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Taxi drivers force West Berkshire Council to overturn new tariff plan

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THERE were raucous scenes at a packed council meeting this week as councillors reversed a decision which taxi drivers argued would have increased fares.

In March, West Berkshire Council approved changes to the maximum tariffs that could be set by a driver while using a meter, from a three-tariff system to five-tariff.

Three letters of objection were then sent to the council, together with a petition signed by 46 drivers opposed to the measure, out of a taxi population of 173.

As a result of the objections, the council then had to reconsider the matter at a licensing committee meeting held in Newbury on Tuesday.

At the meeting, council officers said there were a wide range of options available, including setting a different tariff, maintaining the proposal passed in March or, having heard all the arguments, keeping the status quo.

The officers’ new recommendation was to not set a tariff at all and let market forces prevail.

Council officer Brian Leahy said: “This recommendation didn’t come easily. I looked at the problems of enforcement, the problems for the trade, and the problems for the customers.”

Four objectors from a large assembly of drivers from Newbury and Thatcham then argued their case.

Paul Westbrook, of Westbrook Cars, said: “The new tariff will discriminate against the people it is supposed to help. The elderly who can’t go very far and can’t carry their shopping ... will be discouraged from coming into town.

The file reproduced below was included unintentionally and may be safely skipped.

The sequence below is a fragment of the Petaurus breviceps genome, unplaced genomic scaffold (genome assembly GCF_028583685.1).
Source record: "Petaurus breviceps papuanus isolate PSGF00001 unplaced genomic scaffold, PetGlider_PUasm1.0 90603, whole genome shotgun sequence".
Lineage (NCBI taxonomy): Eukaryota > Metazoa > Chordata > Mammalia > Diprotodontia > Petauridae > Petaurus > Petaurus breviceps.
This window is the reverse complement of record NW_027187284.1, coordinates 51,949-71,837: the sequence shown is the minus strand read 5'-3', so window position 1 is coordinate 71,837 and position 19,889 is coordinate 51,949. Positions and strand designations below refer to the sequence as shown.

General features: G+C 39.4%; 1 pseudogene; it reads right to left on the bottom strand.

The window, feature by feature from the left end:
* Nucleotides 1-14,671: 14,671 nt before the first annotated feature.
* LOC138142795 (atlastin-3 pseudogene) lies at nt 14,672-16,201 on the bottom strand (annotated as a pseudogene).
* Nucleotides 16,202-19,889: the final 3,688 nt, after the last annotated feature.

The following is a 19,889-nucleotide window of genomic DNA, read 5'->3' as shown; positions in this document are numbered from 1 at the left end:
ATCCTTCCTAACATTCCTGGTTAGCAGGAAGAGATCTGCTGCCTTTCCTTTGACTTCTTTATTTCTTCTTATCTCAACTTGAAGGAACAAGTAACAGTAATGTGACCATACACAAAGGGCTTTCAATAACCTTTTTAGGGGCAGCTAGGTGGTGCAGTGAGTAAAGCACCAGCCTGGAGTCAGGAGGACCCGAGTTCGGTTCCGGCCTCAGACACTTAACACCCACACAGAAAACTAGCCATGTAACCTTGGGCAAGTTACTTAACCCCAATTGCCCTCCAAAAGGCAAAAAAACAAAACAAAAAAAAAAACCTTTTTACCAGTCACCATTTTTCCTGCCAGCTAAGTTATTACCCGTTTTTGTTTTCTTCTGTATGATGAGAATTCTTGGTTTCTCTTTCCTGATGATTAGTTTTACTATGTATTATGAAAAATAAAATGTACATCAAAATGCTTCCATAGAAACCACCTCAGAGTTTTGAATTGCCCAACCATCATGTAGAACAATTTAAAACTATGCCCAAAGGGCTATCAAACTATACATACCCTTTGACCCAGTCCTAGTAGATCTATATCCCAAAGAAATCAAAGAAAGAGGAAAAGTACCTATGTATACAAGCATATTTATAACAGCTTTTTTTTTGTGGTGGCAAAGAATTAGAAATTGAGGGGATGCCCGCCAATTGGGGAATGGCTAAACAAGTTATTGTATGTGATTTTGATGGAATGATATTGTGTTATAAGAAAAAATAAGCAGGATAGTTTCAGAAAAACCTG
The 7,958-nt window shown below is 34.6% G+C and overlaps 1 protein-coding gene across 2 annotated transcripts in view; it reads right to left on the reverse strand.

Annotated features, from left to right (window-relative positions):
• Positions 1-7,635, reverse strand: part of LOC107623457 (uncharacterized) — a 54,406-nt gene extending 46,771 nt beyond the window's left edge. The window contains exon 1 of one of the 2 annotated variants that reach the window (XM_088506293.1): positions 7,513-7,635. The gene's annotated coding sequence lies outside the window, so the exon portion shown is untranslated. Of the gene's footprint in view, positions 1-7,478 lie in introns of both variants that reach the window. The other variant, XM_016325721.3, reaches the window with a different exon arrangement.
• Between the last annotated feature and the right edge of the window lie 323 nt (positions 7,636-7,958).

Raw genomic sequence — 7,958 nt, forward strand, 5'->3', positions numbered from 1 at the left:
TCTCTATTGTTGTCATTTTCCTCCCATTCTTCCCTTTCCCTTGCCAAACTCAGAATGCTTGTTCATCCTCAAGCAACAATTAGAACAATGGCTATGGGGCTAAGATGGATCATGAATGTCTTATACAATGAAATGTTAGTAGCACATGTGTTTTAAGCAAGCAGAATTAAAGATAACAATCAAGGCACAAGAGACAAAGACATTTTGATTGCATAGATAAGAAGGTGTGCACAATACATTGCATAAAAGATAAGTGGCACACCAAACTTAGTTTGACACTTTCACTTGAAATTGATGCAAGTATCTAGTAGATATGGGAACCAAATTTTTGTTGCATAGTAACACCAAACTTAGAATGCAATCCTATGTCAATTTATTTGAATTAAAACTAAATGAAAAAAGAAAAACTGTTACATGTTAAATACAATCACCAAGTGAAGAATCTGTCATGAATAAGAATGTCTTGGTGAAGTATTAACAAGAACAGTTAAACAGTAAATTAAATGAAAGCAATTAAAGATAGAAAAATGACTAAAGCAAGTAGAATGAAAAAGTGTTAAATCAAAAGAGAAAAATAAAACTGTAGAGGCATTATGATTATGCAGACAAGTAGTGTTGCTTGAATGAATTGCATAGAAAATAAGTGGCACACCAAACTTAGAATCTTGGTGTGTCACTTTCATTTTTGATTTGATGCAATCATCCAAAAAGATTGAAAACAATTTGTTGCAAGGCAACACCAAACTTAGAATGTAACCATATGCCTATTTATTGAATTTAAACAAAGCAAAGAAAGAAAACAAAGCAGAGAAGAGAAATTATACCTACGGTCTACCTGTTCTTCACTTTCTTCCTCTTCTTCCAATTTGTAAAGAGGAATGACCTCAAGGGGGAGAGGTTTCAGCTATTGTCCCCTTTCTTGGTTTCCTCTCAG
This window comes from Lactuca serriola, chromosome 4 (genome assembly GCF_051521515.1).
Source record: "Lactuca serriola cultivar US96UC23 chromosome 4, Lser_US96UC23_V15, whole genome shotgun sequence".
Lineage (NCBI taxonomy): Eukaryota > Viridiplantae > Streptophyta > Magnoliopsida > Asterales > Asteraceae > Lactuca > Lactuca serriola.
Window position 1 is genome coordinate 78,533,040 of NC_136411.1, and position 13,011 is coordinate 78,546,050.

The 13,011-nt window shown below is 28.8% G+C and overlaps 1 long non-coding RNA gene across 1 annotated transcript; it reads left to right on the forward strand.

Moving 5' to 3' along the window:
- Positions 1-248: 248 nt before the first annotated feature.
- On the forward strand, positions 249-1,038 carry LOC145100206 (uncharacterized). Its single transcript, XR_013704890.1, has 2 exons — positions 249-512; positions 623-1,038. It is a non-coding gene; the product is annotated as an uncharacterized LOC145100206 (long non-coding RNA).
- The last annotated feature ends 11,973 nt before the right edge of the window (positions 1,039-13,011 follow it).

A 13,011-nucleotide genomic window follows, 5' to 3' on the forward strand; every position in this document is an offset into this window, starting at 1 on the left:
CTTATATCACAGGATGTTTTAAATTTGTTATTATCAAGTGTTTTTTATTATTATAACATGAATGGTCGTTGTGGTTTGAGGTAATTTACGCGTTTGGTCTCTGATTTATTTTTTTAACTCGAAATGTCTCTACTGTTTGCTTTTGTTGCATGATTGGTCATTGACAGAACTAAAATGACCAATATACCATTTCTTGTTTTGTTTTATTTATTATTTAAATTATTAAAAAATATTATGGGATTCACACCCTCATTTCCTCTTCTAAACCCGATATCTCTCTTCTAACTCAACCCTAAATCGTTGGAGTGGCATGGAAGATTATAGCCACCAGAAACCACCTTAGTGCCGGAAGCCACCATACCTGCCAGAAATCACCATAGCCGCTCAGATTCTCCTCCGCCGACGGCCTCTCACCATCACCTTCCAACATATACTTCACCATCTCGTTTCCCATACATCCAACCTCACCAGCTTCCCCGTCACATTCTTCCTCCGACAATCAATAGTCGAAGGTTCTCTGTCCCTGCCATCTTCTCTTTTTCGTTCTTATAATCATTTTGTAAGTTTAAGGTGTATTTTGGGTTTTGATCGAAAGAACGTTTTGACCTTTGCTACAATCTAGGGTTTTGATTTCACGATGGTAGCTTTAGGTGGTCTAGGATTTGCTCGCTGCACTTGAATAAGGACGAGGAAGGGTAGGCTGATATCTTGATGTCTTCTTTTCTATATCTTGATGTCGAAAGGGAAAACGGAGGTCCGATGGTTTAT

“It will lead to active competition and bad feelings at all times of the day because people will come up and ask ‘what tariff are you using’.

“The driver will be at risk of attack because people will say ‘are you robbing me?’

“It will lead to bad feeling across the trade, and if people don’t understand three tariffs they have no chance of understanding five tariffs.”

One independent taxi driver, Mohammed Hussain, highlighted the dangers of the job, and said: “I work most of the night and I have had so many problems in the last five years.

“I have been attacked, both racially and physically so many times just because of the fare. People get into the cab and they ask about the fare and I try to explain it to them.

“We are really concerned about our safety. If you are going to change the tariff you are going to have to think about our safety.”

The room then burst into spontaneous applause from the assembled drivers.

On debating the issue, Paul Bryant (Con, Speen) said: “I find myself very reluctant to support the new tariff because it’s not supported the way we thought it was.”

He then said to loud applause from the crowd: “I would like to formally propose that we keep the status quo.

“It’s well understood by people and the trade, it’s reasonable, it has been in place for quite some time and I think it’s got the support of what seems to be a fairly large number of the trade.”

The issue went to a vote which was passed unanimously by councillors, to the delight of the taxi drivers present.

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